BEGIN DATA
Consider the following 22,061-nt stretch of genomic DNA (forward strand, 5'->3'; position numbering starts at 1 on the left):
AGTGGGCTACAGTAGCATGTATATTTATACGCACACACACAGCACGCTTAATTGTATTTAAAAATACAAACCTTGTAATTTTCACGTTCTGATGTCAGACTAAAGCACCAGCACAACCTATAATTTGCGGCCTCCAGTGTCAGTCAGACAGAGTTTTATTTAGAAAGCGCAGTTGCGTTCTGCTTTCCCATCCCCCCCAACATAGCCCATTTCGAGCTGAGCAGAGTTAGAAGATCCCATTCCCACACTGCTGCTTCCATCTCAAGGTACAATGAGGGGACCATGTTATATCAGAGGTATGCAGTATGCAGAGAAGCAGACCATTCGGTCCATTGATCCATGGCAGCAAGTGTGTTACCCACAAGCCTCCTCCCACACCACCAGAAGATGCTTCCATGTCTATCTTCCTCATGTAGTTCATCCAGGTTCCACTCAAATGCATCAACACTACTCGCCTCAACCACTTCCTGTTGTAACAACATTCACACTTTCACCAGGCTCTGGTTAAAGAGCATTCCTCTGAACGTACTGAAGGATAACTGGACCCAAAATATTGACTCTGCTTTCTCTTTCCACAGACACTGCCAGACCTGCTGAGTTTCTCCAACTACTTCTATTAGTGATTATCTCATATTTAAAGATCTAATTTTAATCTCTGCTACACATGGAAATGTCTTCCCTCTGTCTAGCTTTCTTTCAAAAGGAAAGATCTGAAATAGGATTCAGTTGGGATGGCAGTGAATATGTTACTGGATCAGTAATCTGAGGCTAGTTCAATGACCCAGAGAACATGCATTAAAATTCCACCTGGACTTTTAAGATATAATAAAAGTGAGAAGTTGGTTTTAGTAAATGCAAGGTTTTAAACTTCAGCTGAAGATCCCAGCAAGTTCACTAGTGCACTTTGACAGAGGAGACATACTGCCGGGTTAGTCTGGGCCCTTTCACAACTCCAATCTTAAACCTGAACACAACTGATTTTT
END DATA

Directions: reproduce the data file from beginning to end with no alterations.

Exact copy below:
Consider the following 22,061-nt stretch of genomic DNA (forward strand, 5'->3'; position numbering starts at 1 on the left):
AGTGGGCTACAGTAGCATGTATATTTATACGCACACACACAGCACGCTTAATTGTATTTAAAAATACAAACCTTGTAATTTTCACGTTCTGATGTCAGACTAAAGCACCAGCACAACCTATAATTTGCGGCCTCCAGTGTCAGTCAGACAGAGTTTTATTTAGAAAGCGCAGTTGCGTTCTGCTTTCCCATCCCCCCCAACATAGCCCATTTCGAGCTGAGCAGAGTTAGAAGATCCCATTCCCACACTGCTGCTTCCATCTCAAGGTACAATGAGGGGACCATGTTATATCAGAGGTATGCAGTATGCAGAGAAGCAGACCATTCGGTCCATTGATCCATGGCAGCAAGTGTGTTACCCACAAGCCTCCTCCCACACCACCAGAAGATGCTTCCATGTCTATCTTCCTCATGTAGTTCATCCAGGTTCCACTCAAATGCATCAACACTACTCGCCTCAACCACTTCCTGTTGTAACAACATTCACACTTTCACCAGGCTCTGGTTAAAGAGCATTCCTCTGAACGTACTGAAGGATAACTGGACCCAAAATATTGACTCTGCTTTCTCTTTCCACAGACACTGCCAGACCTGCTGAGTTTCTCCAACTACTTCTATTAGTGATTATCTCATATTTAAAGATCTAATTTTAATCTCTGCTACACATGGAAATGTCTTCCCTCTGTCTAGCTTTCTTTCAAAAGGAAAGATCTGAAATAGGATTCAGTTGGGATGGCAGTGAATATGTTACTGGATCAGTAATCTGAGGCTAGTTCAATGACCCAGAGAACATGCATTAAAATTCCACCTGGACTTTTAAGATATAATAAAAGTGAGAAGTTGGTTTTAGTAAATGCAAGGTTTTAAACTTCAGCTGAAGATCCCAGCAAGTTCACTAGTGCACTTTGACAGAGGAGACATACTGCCGGGTTAGTCTGGGCCCTTTCACAACTCCAATCTTAAACCTGAACACAACTGATTTTT